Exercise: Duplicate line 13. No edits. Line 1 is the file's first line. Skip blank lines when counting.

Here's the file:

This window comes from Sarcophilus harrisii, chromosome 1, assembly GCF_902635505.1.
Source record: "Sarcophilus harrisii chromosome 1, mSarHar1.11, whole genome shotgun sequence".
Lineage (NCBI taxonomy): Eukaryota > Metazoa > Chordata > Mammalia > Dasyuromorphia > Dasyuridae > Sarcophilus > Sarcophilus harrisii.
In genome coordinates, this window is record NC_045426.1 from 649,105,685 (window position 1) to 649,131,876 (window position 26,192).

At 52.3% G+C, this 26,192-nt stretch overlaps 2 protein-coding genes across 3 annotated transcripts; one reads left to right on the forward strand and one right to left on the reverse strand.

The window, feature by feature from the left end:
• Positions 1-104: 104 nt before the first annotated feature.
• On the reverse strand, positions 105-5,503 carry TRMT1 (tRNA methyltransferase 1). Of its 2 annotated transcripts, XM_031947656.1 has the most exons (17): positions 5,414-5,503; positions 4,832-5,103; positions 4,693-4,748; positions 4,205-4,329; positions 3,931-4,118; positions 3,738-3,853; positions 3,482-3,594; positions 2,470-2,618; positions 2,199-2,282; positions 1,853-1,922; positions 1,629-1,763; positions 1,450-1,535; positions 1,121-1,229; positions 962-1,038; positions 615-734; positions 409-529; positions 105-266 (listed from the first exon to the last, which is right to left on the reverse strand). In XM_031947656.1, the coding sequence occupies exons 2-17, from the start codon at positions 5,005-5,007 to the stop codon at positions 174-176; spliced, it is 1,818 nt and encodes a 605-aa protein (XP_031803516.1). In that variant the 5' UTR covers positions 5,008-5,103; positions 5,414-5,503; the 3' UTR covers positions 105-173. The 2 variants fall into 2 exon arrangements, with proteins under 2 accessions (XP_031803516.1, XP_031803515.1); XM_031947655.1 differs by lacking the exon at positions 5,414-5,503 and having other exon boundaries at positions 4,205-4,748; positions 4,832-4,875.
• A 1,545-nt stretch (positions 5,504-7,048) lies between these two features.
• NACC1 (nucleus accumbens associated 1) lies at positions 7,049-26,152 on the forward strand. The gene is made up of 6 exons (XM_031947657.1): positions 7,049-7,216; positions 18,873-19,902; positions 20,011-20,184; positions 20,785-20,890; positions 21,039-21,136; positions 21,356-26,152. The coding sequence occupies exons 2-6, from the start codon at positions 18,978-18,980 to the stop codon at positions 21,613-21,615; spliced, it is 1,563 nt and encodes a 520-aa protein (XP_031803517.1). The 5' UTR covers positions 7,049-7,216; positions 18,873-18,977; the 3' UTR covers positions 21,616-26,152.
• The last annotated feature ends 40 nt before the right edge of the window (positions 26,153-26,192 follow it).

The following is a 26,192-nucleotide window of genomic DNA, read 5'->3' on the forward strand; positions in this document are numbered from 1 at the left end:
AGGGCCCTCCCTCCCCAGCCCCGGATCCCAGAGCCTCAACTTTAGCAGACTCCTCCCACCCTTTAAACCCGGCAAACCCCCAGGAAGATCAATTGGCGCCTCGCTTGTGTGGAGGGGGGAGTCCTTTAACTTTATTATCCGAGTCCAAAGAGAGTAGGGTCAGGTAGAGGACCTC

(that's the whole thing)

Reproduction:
AGGGCCCTCCCTCCCCAGCCCCGGATCCCAGAGCCTCAACTTTAGCAGACTCCTCCCACCCTTTAAACCCGGCAAACCCCCAGGAAGATCAATTGGCGCCTCGCTTGTGTGGAGGGGGGAGTCCTTTAACTTTATTATCCGAGTCCAAAGAGAGTAGGGTCAGGTAGAGGACCTC